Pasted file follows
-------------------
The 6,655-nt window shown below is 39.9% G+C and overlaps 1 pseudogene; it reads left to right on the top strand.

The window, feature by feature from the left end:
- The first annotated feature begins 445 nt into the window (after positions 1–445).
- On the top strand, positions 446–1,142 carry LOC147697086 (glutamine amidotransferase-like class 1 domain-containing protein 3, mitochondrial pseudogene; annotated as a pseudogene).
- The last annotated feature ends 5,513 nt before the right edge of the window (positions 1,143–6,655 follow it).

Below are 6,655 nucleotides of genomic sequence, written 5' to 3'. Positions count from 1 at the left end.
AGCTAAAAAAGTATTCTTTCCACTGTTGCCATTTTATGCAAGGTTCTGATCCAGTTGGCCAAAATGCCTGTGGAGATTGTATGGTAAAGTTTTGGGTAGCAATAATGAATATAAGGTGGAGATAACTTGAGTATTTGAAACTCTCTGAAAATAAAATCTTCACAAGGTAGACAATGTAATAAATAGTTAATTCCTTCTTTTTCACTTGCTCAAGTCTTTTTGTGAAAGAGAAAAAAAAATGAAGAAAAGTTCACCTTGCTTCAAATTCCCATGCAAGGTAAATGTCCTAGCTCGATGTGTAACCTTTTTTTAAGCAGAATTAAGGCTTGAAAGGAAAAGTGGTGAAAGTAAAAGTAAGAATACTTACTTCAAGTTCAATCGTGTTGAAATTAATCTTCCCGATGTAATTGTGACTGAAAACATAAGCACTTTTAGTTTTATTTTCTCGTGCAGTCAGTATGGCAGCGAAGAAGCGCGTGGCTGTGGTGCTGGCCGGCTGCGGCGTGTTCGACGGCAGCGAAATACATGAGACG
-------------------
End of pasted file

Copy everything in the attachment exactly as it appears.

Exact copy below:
The 6,655-nt window shown below is 39.9% G+C and overlaps 1 pseudogene; it reads left to right on the top strand.

The window, feature by feature from the left end:
- The first annotated feature begins 445 nt into the window (after positions 1–445).
- On the top strand, positions 446–1,142 carry LOC147697086 (glutamine amidotransferase-like class 1 domain-containing protein 3, mitochondrial pseudogene; annotated as a pseudogene).
- The last annotated feature ends 5,513 nt before the right edge of the window (positions 1,143–6,655 follow it).

Below are 6,655 nucleotides of genomic sequence, written 5' to 3'. Positions count from 1 at the left end.
AGCTAAAAAAGTATTCTTTCCACTGTTGCCATTTTATGCAAGGTTCTGATCCAGTTGGCCAAAATGCCTGTGGAGATTGTATGGTAAAGTTTTGGGTAGCAATAATGAATATAAGGTGGAGATAACTTGAGTATTTGAAACTCTCTGAAAATAAAATCTTCACAAGGTAGACAATGTAATAAATAGTTAATTCCTTCTTTTTCACTTGCTCAAGTCTTTTTGTGAAAGAGAAAAAAAAATGAAGAAAAGTTCACCTTGCTTCAAATTCCCATGCAAGGTAAATGTCCTAGCTCGATGTGTAACCTTTTTTTAAGCAGAATTAAGGCTTGAAAGGAAAAGTGGTGAAAGTAAAAGTAAGAATACTTACTTCAAGTTCAATCGTGTTGAAATTAATCTTCCCGATGTAATTGTGACTGAAAACATAAGCACTTTTAGTTTTATTTTCTCGTGCAGTCAGTATGGCAGCGAAGAAGCGCGTGGCTGTGGTGCTGGCCGGCTGCGGCGTGTTCGACGGCAGCGAAATACATGAGACG